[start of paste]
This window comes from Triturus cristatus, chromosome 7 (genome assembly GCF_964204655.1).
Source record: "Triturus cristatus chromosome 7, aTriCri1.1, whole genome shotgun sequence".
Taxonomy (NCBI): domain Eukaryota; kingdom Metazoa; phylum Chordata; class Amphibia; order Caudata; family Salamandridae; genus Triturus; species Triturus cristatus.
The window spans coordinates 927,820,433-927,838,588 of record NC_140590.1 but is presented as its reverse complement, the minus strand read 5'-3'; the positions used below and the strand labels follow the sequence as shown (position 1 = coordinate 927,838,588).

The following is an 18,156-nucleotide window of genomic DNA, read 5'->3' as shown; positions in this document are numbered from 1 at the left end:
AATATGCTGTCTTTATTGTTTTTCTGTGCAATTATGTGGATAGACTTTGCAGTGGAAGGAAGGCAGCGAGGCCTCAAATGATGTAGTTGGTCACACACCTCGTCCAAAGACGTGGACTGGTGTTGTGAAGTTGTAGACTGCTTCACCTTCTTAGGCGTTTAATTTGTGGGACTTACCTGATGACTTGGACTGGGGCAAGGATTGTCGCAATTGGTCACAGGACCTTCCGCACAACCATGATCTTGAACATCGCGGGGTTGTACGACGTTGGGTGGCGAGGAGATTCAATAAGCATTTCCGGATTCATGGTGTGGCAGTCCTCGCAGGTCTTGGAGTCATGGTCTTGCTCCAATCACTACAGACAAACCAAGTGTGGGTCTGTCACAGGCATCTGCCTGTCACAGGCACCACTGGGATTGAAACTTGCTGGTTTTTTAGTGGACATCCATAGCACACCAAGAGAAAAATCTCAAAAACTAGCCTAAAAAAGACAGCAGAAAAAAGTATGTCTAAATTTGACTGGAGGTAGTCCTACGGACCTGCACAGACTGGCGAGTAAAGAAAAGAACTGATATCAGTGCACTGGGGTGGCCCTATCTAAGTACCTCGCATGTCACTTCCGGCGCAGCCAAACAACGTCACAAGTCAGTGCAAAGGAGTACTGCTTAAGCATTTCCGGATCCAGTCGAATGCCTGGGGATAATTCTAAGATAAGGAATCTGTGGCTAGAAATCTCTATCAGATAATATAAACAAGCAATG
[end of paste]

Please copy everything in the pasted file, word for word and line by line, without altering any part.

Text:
This window comes from Triturus cristatus, chromosome 7 (genome assembly GCF_964204655.1).
Source record: "Triturus cristatus chromosome 7, aTriCri1.1, whole genome shotgun sequence".
Taxonomy (NCBI): domain Eukaryota; kingdom Metazoa; phylum Chordata; class Amphibia; order Caudata; family Salamandridae; genus Triturus; species Triturus cristatus.
The window spans coordinates 927,820,433-927,838,588 of record NC_140590.1 but is presented as its reverse complement, the minus strand read 5'-3'; the positions used below and the strand labels follow the sequence as shown (position 1 = coordinate 927,838,588).

The following is an 18,156-nucleotide window of genomic DNA, read 5'->3' as shown; positions in this document are numbered from 1 at the left end:
AATATGCTGTCTTTATTGTTTTTCTGTGCAATTATGTGGATAGACTTTGCAGTGGAAGGAAGGCAGCGAGGCCTCAAATGATGTAGTTGGTCACACACCTCGTCCAAAGACGTGGACTGGTGTTGTGAAGTTGTAGACTGCTTCACCTTCTTAGGCGTTTAATTTGTGGGACTTACCTGATGACTTGGACTGGGGCAAGGATTGTCGCAATTGGTCACAGGACCTTCCGCACAACCATGATCTTGAACATCGCGGGGTTGTACGACGTTGGGTGGCGAGGAGATTCAATAAGCATTTCCGGATTCATGGTGTGGCAGTCCTCGCAGGTCTTGGAGTCATGGTCTTGCTCCAATCACTACAGACAAACCAAGTGTGGGTCTGTCACAGGCATCTGCCTGTCACAGGCACCACTGGGATTGAAACTTGCTGGTTTTTTAGTGGACATCCATAGCACACCAAGAGAAAAATCTCAAAAACTAGCCTAAAAAAGACAGCAGAAAAAAGTATGTCTAAATTTGACTGGAGGTAGTCCTACGGACCTGCACAGACTGGCGAGTAAAGAAAAGAACTGATATCAGTGCACTGGGGTGGCCCTATCTAAGTACCTCGCATGTCACTTCCGGCGCAGCCAAACAACGTCACAAGTCAGTGCAAAGGAGTACTGCTTAAGCATTTCCGGATCCAGTCGAATGCCTGGGGATAATTCTAAGATAAGGAATCTGTGGCTAGAAATCTCTATCAGATAATATAAACAAGCAATG